It wasn’t total reassurance, exactly, but when you’re perched on a ship’s rail with Firebeard giving you the benefit of his halitosis and the jumbo-sized piranhas waiting underneath, it’s worth stretching a point. “Under the bunk in his cabin,” gasped Blood, nodding at Avery, and as the Captain’s furious gaze took on a disgust so icy that it almost froze the sea-water in his hair, Blood added philosophically: “Ye see, Captain, where I come from there are no heroes’ graves – just holes in the ground for fools.”

   You may imagine the indignant rage that boiled through Avery’s manly thorax at this caddish cynicism, but it was nothing to the shame and anguish he felt when the Madagascar crown was exposed in all its brilliant effulgence on the deck, and the pirates, after a moment’s stunned silence, stood around exclaiming “Hot tamales!” and “Jackpot!” and “You won’t pick up one o’ those at Woolies!” while their leaders regarded the unbelievable glittering prize with racing thoughts. For each realised that this was the Big Time, with a vengeance – to Akbar, grinding his molars and tugging his forked beard, it was the bankroll that should buy him his way to supremacy in Barbary, perhaps even to the throne of the Sublime Porte itself; to Bilbo, as he clenched his soiled kerchief in nervous fingers, it was that estate in Bucks, a seat in the Lords, and – oh, rapture! – membership of the Army and Navy Club; to Rackham, slightly pale under his tan, it was a fortune invested in Building Societies with enough over to start a modest pub; to Happy Dan Pew it was a villa at Antibes, his own permanent private suite at the Negresco, and a custom-built coach with tortoiseshell panels rolling him along the Croisette while starlets from the Comédie Française vied for his attention; to Black Sheba it was her own private desert island plantation where all the enemies and oppressors of her past should labour in misery and torment while she lived it up in Balenciaga creations (this was her fondest dream, and with a start she realised that it now included Captain Avery, in powdered wig and buckled shoes, taking her in to dinner and exchanging glances of adoration with her from the other end of their sumptuous table). To Firebeard, the sixth of those desperate commanders, it conjured up visions of unlimited booze, wrecked taverns, senseless constables, and shattered fruit machines – and the wherewithal to impress that snooty barmaid at the Bucket of Blood in Tortuga, the blonde one with the big knockers.

   And then the fight started. With one accord the pirates flung themselves on the marvellous trophy, clawing and biting to be at it, and if Rackham had not kept his head and hurled them back with boot and fist, aided by Bilbo’s flashing rapier and Firebeard’s enormous strength, things might have degenerated into anarchy. Back the captains drove them, a snarling, loot-crazed mob, and Rackham set the great gleaming crown on the capstan and demanded of the captives what it might be.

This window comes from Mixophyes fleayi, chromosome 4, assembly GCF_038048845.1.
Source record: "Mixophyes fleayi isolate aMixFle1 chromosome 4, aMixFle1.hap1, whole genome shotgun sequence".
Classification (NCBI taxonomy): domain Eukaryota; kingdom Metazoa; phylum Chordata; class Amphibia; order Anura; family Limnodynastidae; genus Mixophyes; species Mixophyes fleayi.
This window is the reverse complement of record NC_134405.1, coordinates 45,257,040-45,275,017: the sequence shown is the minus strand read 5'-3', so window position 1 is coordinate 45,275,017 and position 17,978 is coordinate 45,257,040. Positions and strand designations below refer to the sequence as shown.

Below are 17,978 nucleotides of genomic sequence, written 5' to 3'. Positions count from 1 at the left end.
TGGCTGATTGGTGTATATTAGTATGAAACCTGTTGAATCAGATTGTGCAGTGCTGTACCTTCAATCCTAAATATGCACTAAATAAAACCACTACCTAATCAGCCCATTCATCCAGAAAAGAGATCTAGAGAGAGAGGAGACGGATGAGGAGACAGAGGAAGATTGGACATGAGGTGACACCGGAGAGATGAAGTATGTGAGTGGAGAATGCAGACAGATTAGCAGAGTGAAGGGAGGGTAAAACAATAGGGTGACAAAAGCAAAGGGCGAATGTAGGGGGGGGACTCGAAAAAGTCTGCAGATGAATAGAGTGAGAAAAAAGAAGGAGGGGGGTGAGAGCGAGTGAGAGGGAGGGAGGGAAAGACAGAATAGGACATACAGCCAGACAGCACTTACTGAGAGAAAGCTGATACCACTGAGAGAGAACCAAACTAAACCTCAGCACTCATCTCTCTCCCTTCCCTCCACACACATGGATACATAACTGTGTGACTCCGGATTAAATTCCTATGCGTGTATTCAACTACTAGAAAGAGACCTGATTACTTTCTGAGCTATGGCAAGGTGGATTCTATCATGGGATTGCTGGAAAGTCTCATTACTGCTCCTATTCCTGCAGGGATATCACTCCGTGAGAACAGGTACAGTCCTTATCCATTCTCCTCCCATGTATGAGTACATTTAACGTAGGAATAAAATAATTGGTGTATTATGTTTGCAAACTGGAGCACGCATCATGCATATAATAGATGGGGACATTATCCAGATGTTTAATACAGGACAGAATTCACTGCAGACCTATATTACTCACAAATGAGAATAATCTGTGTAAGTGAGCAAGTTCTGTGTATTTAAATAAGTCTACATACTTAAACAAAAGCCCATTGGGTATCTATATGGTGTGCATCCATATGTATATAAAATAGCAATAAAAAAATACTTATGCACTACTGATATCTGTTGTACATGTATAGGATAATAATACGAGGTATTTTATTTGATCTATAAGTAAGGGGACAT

Avery, of course, preserved a glacial silence, but Blood, at one growl from Firebeard, sang like a bird.

   “’Tis the crown for the new king of Madagascar. He was to deliver it –” this with a nod to Avery “– and if ye’ve any sense you’ll offer it for a ransom to the British Government rather than try to flog it on the open market. I’d be willing to act as go-between myself, for a consideration,” he went on smoothly. “After all, I’ve got contacts and that sort o’ thing –”

   But the pirate mob would have none of this. “Shares! Shares!” they roared. “Fair does among mates! Divvy out, we’re all on the coupon!” and Rackham raised his hands to still the clamour.

   “Brothers, hear me! We share, according to articles, but ’tis plain we cannot divide this great treasure among all at once. Now, there are six captains here, and six great crosses on this crown – so let each captain take one and be responsible for selling it and sharing among his followers. Agreed?”

   The pirates whooped approval, and Avery watched in horror, writhing helpless in his bonds, as his precious charge was laid on the deck and a huge Chinese, wielding a massive axe, chopped it with six mighty strokes into as many glittering pieces, while the gleeful buccaneers chanted:

   “One! Two! Three! …” at each blow. Then, as Firebeard turned his back, the Chinese held up each cross in turn, and according to age-old custom Rackham cried out: “Who shall have this?” and Firebeard named the captains in any order that occurred to him, beginning with Sheba and ending with himself. So each captain received a cross, and their crews crowded round, wolf-eyed, to handle the pretty baubles and gloat on the prospect of their own shares.